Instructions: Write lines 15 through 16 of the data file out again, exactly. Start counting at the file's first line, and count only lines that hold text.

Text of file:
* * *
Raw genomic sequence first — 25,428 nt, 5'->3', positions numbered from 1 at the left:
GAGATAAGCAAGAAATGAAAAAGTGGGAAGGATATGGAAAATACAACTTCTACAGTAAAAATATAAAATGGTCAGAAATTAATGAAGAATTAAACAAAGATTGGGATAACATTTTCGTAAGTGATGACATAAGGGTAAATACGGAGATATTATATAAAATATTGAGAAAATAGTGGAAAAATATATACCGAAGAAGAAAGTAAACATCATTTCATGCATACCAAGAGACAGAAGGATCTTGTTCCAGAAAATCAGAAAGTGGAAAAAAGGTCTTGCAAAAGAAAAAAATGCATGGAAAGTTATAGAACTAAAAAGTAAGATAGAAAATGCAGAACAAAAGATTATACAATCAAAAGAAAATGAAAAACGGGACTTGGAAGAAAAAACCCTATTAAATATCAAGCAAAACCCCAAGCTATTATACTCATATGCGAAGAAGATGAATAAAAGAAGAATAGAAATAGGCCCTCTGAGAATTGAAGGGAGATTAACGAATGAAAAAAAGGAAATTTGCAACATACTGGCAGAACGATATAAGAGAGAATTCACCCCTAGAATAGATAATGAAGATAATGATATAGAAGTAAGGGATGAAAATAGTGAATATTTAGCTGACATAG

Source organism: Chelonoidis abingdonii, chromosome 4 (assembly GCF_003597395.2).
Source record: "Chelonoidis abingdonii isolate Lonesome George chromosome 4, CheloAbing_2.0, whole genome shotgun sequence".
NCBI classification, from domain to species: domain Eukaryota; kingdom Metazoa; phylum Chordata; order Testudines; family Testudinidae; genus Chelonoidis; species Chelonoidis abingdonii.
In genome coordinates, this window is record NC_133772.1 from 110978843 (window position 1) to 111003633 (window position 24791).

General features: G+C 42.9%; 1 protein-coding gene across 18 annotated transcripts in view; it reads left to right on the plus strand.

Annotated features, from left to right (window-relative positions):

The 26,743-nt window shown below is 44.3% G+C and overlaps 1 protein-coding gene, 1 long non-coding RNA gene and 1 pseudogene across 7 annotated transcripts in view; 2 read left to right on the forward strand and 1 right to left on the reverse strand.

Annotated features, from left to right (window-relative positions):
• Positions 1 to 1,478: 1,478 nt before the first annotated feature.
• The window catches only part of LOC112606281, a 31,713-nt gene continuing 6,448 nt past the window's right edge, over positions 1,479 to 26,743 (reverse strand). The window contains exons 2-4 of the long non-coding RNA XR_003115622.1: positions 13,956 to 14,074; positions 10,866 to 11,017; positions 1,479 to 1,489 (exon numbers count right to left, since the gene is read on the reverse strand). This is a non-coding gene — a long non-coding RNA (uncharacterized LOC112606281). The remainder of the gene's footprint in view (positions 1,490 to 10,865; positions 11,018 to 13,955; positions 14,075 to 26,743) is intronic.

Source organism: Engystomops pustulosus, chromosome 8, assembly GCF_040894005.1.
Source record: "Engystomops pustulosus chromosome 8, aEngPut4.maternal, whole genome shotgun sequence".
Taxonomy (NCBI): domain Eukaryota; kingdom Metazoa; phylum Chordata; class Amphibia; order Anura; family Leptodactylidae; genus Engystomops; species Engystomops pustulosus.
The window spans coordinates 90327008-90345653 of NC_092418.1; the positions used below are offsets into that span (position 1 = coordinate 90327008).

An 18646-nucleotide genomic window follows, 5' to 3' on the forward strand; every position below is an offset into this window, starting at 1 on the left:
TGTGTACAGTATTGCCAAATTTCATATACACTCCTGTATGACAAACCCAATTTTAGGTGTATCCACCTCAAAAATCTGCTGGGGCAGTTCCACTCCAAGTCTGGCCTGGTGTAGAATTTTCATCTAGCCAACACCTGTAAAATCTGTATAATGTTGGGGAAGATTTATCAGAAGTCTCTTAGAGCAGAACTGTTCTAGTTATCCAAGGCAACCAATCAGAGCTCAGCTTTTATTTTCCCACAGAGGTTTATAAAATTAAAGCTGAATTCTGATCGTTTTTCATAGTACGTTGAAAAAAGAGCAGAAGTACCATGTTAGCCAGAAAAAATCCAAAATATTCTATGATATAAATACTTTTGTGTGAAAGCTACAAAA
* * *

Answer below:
Taxonomy (NCBI): domain Eukaryota; kingdom Metazoa; phylum Chordata; class Amphibia; order Anura; family Leptodactylidae; genus Engystomops; species Engystomops pustulosus.
The window spans coordinates 90327008-90345653 of NC_092418.1; the positions used below are offsets into that span (position 1 = coordinate 90327008).